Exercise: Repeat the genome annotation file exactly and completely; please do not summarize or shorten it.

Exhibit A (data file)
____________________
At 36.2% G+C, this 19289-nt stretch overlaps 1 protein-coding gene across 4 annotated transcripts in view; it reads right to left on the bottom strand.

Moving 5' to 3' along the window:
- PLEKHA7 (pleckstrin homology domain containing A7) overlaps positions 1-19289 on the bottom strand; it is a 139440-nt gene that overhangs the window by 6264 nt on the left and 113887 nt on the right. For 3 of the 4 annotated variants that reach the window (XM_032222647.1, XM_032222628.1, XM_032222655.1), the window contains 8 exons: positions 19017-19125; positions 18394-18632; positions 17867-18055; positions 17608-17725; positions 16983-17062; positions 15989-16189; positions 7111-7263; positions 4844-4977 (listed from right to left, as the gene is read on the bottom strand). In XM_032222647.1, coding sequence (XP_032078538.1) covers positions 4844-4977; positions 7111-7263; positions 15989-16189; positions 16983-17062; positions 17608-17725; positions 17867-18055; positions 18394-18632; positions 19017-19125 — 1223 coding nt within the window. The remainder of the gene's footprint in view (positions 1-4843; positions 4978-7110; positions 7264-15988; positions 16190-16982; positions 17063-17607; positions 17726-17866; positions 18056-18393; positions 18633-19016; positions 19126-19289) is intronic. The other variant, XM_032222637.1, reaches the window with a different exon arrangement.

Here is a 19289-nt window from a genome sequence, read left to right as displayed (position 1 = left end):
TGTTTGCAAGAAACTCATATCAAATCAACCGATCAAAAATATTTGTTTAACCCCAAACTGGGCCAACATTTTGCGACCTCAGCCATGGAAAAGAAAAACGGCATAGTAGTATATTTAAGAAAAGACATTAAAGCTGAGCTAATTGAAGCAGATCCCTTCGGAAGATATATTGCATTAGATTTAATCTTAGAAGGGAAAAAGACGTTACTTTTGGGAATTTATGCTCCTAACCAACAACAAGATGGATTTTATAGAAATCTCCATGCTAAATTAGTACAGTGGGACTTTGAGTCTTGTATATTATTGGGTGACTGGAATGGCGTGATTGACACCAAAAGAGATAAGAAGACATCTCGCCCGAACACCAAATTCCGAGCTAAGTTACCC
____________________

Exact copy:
At 36.2% G+C, this 19289-nt stretch overlaps 1 protein-coding gene across 4 annotated transcripts in view; it reads right to left on the bottom strand.

Moving 5' to 3' along the window:
- PLEKHA7 (pleckstrin homology domain containing A7) overlaps positions 1-19289 on the bottom strand; it is a 139440-nt gene that overhangs the window by 6264 nt on the left and 113887 nt on the right. For 3 of the 4 annotated variants that reach the window (XM_032222647.1, XM_032222628.1, XM_032222655.1), the window contains 8 exons: positions 19017-19125; positions 18394-18632; positions 17867-18055; positions 17608-17725; positions 16983-17062; positions 15989-16189; positions 7111-7263; positions 4844-4977 (listed from right to left, as the gene is read on the bottom strand). In XM_032222647.1, coding sequence (XP_032078538.1) covers positions 4844-4977; positions 7111-7263; positions 15989-16189; positions 16983-17062; positions 17608-17725; positions 17867-18055; positions 18394-18632; positions 19017-19125 — 1223 coding nt within the window. The remainder of the gene's footprint in view (positions 1-4843; positions 4978-7110; positions 7264-15988; positions 16190-16982; positions 17063-17607; positions 17726-17866; positions 18056-18393; positions 18633-19016; positions 19126-19289) is intronic. The other variant, XM_032222637.1, reaches the window with a different exon arrangement.

Here is a 19289-nt window from a genome sequence, read left to right as displayed (position 1 = left end):
TGTTTGCAAGAAACTCATATCAAATCAACCGATCAAAAATATTTGTTTAACCCCAAACTGGGCCAACATTTTGCGACCTCAGCCATGGAAAAGAAAAACGGCATAGTAGTATATTTAAGAAAAGACATTAAAGCTGAGCTAATTGAAGCAGATCCCTTCGGAAGATATATTGCATTAGATTTAATCTTAGAAGGGAAAAAGACGTTACTTTTGGGAATTTATGCTCCTAACCAACAACAAGATGGATTTTATAGAAATCTCCATGCTAAATTAGTACAGTGGGACTTTGAGTCTTGTATATTATTGGGTGACTGGAATGGCGTGATTGACACCAAAAGAGATAAGAAGACATCTCGCCCGAACACCAAATTCCGAGCTAAGTTACCC